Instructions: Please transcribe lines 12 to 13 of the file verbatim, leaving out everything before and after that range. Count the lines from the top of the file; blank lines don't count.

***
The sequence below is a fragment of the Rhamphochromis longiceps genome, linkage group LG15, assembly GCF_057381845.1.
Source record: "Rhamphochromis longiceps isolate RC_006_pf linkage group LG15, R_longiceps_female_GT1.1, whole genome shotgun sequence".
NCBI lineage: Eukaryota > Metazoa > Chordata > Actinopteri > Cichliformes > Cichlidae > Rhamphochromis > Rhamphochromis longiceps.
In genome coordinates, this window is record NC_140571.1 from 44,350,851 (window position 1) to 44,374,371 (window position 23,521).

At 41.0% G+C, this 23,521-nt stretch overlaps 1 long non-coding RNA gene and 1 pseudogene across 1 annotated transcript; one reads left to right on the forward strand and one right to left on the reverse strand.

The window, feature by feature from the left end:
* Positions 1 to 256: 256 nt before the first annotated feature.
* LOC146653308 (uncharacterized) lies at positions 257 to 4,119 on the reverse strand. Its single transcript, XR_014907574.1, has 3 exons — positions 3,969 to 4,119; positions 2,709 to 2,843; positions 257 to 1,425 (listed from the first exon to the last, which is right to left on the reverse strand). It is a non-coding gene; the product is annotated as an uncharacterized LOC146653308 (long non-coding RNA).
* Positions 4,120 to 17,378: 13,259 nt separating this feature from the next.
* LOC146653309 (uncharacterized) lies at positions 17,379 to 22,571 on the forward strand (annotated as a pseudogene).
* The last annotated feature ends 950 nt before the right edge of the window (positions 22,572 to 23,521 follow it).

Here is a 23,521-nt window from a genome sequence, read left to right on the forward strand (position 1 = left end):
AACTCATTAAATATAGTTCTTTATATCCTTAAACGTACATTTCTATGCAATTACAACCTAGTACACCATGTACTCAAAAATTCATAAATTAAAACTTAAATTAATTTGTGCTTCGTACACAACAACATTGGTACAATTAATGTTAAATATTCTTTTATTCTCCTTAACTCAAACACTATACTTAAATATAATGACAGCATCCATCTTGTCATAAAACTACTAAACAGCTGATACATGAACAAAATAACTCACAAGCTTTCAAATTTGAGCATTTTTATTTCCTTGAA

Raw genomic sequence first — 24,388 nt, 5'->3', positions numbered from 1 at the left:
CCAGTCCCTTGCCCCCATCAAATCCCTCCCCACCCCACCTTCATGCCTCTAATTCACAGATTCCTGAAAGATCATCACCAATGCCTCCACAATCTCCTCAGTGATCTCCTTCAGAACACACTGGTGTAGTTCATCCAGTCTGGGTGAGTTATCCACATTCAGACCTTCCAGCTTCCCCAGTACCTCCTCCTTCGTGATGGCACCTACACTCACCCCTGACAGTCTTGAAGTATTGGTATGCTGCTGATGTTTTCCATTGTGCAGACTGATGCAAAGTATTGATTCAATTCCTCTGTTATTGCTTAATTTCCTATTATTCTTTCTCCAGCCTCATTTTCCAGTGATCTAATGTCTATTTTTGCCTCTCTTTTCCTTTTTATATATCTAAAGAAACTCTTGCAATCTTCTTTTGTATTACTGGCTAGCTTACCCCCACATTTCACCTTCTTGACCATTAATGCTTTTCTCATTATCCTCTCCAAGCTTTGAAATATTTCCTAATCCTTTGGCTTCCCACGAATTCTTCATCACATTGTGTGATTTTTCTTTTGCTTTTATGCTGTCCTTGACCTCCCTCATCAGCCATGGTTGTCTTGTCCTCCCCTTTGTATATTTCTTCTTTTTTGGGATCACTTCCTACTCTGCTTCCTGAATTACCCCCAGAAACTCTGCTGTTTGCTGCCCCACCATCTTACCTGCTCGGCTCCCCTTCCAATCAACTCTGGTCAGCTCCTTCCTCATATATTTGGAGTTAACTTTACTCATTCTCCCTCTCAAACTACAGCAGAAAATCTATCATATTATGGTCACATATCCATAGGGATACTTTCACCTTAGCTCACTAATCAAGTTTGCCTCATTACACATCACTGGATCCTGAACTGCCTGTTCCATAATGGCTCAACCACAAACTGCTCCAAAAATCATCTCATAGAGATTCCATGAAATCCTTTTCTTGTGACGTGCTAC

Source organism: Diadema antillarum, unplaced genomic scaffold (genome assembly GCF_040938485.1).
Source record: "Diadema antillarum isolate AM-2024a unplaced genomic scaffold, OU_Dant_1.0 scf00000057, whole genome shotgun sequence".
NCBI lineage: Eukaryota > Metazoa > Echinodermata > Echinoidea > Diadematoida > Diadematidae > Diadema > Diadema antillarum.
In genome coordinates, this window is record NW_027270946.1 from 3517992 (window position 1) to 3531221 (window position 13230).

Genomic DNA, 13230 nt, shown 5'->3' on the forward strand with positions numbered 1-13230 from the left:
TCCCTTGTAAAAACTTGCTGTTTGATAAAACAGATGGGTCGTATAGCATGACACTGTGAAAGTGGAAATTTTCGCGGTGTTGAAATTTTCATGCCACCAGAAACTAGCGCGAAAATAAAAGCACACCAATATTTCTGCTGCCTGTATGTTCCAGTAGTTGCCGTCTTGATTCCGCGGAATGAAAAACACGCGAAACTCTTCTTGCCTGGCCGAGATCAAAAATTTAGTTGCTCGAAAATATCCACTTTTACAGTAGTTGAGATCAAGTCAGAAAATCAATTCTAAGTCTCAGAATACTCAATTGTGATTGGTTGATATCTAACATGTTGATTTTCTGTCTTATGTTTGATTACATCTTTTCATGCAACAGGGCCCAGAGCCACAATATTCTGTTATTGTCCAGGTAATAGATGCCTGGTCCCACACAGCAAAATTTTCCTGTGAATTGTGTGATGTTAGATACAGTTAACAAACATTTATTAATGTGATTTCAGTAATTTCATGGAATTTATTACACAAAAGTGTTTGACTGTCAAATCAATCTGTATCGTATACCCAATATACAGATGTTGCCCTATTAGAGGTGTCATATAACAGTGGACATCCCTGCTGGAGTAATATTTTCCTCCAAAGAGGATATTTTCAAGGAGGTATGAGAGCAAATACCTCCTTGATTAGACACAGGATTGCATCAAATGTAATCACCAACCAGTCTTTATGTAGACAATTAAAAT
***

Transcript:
Here is a 23,521-nt window from a genome sequence, read left to right on the forward strand (position 1 = left end):
AACTCATTAAATATAGTTCTTTATATCCTTAAACGTACATTTCTATGCAATTACAACCTAGTACACCATGTACTCAAAAATTCATAAATTAAAACTTAAATTAATTTGTGCTTCGTACACAACAACATTGGTACAATTAATGTTAAATATTCTTTTATTCTCCTTAACTCAAACACTATACTTAAATATAATGACAGCATCCATCTTGTCATAAAACTACTAAACAGCTGATACATGAACAAAATAACTCACAAGCTTTCAAATTTGAGCATTTTTATTTCCTTGAA